Are 401(k)s Without Matching Contributions Worth It?

by NerdWallet | September 27, 2013 1:00 pm

Are 401(k)s Without Matching Contributions Worth It?

Since 401(k)s were introduced in 1980, employer matching programs have been an important incentive for workers to fund their retirement accounts. However, no company is required to provide a match, and for financial reasons, many choose not to… 42% of U.S. companies[1] do not offer an employer match.

While 401(k)s are an obvious first choice for any retirement savings if your employer matches contributions, what if they don’t? Are 401(k)s still a good option?

401(k)s vs. IRAs

Even if your employer doesn’t offer a 401(k) match, you still need to save for retirement[2]. If anything, you need to save more. But should you use a 401(k)? An IRA? Both?

When deciding (or prioritizing) between IRAs and 401(k)s, there are a few aspects you’ll definitely want to consider: contribution limits, the diversity of funds available and whether the money is deducted from your paycheck pre- or post-tax. IRAs also have eligibility[3] requirements that may make your choice obvious.

Screen Shot 2013 09 26 at 10.46.37 AM Are 401(k)s Without Matching Contributions Worth It?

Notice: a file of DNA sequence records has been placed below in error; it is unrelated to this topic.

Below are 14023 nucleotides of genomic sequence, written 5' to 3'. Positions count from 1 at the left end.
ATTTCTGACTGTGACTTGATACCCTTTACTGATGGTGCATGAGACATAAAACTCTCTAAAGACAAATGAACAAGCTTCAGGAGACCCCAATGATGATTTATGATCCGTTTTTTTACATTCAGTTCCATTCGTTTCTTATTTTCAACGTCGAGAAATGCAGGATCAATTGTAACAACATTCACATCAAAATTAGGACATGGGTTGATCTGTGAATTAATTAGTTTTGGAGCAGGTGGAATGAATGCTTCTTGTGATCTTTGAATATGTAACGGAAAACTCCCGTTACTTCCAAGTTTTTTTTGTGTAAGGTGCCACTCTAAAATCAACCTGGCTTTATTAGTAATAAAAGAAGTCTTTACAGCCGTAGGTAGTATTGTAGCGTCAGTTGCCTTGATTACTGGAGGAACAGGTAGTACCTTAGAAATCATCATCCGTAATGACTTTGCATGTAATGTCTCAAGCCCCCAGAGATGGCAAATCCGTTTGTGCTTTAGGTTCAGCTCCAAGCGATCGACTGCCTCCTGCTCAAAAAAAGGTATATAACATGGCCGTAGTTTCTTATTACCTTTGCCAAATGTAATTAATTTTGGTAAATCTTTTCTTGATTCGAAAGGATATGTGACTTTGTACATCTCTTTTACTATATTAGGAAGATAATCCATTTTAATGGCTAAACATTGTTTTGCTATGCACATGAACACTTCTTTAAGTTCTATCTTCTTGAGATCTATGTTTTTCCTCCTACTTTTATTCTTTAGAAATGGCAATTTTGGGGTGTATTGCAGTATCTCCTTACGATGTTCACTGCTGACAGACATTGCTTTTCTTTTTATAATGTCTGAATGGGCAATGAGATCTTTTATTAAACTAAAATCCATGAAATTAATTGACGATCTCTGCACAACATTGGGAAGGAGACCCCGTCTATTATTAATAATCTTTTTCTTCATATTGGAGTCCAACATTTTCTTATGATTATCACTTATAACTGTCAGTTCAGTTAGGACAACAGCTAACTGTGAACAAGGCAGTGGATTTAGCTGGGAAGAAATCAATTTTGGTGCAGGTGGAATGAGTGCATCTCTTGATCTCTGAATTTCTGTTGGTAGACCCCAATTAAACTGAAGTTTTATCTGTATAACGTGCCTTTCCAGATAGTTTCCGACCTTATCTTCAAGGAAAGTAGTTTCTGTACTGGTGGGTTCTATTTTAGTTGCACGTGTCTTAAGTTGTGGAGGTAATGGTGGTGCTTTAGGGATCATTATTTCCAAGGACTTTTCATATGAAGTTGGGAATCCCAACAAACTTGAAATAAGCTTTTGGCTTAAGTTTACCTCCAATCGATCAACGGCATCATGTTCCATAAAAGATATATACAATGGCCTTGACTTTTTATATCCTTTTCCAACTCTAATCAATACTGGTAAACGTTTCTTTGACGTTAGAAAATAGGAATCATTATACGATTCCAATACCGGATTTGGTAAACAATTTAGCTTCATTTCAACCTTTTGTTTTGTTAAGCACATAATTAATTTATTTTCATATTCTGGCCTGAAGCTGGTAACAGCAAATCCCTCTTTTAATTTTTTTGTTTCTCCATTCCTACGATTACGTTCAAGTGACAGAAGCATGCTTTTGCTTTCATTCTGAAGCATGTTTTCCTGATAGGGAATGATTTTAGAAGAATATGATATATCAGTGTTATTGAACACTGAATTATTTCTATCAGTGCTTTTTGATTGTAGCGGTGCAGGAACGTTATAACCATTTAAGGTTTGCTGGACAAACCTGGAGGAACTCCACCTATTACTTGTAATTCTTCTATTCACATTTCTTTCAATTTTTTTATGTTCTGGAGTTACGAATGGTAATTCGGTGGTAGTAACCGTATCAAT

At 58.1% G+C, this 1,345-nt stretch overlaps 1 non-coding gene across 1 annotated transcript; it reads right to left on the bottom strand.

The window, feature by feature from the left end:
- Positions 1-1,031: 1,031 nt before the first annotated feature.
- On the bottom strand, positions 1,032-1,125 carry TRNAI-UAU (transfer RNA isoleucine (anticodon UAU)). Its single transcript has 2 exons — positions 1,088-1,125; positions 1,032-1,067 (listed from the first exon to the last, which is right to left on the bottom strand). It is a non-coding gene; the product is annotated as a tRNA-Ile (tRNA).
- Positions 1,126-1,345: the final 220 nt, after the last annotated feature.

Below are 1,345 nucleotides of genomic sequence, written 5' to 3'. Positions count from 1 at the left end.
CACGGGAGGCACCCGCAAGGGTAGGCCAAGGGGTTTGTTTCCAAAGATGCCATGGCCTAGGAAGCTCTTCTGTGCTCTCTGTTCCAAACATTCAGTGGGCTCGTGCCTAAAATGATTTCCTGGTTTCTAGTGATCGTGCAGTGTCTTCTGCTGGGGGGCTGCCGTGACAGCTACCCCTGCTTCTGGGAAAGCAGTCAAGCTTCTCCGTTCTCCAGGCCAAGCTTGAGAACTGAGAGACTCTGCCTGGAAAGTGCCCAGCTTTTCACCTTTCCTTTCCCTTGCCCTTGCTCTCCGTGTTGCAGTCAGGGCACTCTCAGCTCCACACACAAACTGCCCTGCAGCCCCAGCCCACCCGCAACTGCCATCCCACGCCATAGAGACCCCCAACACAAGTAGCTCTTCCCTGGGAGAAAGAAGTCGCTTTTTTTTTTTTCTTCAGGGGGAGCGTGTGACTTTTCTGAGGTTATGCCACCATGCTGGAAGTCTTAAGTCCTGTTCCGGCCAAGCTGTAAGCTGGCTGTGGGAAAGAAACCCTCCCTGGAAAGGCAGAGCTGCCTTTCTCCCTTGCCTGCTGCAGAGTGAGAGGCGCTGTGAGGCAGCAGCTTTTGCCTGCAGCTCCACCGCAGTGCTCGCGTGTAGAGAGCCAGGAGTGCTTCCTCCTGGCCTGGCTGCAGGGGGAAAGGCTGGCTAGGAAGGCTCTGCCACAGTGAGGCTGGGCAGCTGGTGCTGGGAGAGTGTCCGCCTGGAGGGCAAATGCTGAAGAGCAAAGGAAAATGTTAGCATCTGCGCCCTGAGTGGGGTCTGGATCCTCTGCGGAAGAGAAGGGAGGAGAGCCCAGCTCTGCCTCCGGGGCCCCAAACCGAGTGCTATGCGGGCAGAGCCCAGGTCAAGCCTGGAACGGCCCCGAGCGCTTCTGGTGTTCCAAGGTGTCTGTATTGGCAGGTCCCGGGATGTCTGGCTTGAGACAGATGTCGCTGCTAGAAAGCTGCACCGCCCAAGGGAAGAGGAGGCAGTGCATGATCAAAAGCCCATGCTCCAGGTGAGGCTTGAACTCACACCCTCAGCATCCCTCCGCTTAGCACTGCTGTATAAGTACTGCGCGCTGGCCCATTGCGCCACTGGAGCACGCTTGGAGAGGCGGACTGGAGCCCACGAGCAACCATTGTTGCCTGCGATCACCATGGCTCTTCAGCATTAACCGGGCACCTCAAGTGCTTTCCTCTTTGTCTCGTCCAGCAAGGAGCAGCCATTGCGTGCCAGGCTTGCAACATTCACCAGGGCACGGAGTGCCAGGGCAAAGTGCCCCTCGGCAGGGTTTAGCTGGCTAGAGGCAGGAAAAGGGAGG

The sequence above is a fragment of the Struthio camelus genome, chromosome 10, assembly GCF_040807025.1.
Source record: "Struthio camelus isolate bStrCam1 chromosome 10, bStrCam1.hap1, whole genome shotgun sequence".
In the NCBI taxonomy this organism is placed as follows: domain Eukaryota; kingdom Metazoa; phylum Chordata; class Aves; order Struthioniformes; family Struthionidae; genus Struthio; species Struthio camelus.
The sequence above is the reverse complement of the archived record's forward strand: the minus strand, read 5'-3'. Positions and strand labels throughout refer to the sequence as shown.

Be Flexible

Because of the rules[4] governing 401(k)s and IRAs, and your changing financial situation, your best approach for retirement saving should change over time. For example: 

Note: If you’re 50 or over and you (or you and your spouse) are still eligible to contribute to an IRA, your annual limit increases – to $6,500 in 2013.

If You Have to Pick

Because each financial situation is so specific, you should consult a financial advisor before choosing between a 401(k) and an IRA, if you must. But in general:

Most importantly, choose whatever option – or combination of options – lets you maximize your retirement savings, and adjust as your salary and circumstances change.

Read More From NerdWallet:



  1. U.S. companies:
  2. retirement:
  3. eligibility:
  4. rules:
  5. 401(k) Rollovers: How to roll over a 401(k) to a No Fee IRA:

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